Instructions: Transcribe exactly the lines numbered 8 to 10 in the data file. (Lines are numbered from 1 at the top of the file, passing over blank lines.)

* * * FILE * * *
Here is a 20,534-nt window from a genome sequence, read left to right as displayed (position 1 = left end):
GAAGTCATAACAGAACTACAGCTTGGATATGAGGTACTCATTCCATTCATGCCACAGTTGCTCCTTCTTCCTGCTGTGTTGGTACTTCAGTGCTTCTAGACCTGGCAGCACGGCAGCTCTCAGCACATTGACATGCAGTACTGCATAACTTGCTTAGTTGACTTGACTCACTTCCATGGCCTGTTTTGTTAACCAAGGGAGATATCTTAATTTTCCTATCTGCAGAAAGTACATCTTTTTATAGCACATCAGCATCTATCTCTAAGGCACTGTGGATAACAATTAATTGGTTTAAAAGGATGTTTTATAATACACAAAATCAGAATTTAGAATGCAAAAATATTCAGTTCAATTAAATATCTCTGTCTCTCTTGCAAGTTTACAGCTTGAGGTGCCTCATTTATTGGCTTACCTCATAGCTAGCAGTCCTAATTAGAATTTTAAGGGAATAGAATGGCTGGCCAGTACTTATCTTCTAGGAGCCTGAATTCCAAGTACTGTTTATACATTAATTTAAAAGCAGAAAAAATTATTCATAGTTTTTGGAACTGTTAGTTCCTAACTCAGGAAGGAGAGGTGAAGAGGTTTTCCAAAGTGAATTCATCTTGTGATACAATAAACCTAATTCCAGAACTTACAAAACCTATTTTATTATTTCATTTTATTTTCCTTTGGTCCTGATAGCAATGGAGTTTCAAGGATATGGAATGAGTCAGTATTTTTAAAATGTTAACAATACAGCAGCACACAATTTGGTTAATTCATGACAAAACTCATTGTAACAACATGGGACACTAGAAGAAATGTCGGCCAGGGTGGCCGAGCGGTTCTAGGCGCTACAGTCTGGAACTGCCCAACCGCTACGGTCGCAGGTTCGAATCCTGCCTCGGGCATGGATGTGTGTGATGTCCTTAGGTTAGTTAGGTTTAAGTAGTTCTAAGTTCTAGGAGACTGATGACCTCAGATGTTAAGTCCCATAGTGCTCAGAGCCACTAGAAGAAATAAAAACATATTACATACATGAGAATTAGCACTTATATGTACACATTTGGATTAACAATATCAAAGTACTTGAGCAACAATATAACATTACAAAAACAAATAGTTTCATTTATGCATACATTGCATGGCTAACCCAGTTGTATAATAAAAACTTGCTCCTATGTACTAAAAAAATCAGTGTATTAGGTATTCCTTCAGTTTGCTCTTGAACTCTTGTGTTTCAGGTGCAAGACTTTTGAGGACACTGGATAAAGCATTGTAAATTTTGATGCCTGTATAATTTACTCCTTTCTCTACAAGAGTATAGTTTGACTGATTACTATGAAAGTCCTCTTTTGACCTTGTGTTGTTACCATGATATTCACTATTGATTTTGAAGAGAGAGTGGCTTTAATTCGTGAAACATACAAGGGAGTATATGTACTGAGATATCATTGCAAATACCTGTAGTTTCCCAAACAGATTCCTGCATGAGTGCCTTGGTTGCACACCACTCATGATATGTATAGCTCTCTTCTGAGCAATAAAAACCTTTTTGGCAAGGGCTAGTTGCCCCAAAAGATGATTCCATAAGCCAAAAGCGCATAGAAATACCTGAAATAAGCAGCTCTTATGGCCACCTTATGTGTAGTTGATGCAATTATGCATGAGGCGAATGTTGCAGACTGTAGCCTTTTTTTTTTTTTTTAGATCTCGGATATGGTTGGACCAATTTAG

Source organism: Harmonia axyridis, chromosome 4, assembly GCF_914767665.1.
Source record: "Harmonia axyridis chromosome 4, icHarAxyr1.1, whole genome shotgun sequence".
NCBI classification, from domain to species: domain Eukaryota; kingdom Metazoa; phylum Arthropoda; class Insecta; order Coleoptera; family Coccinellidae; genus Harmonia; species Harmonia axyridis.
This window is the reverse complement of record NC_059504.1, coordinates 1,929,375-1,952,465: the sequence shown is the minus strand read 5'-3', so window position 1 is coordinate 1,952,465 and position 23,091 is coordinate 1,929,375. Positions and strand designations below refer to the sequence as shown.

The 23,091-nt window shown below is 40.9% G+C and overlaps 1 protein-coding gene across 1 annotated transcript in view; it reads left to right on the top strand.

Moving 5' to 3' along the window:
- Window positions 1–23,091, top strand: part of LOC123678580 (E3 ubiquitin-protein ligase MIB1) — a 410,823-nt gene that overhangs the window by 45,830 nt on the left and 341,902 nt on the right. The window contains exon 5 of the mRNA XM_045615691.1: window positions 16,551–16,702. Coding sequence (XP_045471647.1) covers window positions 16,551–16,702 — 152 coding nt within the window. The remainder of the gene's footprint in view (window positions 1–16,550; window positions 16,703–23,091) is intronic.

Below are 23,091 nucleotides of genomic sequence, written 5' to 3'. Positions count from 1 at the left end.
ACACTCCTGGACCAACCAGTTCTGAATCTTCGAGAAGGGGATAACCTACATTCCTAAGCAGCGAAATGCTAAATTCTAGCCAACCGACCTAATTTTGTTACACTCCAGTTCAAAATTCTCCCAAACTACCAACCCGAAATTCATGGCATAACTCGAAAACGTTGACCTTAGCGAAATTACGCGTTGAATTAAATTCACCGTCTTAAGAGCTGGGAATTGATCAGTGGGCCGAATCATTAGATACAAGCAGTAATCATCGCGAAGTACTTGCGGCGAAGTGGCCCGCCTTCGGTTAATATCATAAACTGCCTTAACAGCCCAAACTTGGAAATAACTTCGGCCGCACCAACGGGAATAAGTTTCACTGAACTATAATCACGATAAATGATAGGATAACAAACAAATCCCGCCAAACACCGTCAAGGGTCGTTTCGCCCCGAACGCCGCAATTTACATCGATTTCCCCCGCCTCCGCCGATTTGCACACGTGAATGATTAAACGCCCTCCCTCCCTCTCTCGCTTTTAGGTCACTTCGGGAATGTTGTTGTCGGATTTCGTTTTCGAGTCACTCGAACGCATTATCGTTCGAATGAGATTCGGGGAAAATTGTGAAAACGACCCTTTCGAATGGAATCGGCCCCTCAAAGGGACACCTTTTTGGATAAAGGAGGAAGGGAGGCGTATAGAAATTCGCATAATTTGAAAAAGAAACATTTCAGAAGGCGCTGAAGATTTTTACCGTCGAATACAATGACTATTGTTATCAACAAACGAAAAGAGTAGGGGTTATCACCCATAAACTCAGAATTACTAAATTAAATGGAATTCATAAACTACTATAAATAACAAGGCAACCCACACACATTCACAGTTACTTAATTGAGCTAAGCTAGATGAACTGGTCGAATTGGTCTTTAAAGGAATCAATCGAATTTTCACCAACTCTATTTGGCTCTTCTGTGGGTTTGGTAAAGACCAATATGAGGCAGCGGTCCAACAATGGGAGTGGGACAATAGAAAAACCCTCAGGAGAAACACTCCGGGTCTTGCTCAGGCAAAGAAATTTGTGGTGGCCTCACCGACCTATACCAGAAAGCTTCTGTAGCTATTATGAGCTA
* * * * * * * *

Moving 5' to 3' along the window:
- Window positions 1–23,091, top strand: part of LOC123678580 (E3 ubiquitin-protein ligase MIB1) — a 410,823-nt gene that overhangs the window by 45,830 nt on the left and 341,902 nt on the right. The window contains exon 5 of the mRNA XM_045615691.1: window positions 16,551–16,702. Coding sequence (XP_045471647.1) covers window positions 16,551–16,702 — 152 coding nt within the window. The remainder of the gene's footprint in view (window positions 1–16,550; window positions 16,703–23,091) is intronic.

Below are 23,091 nucleotides of genomic sequence, written 5' to 3'. Positions count from 1 at the left end.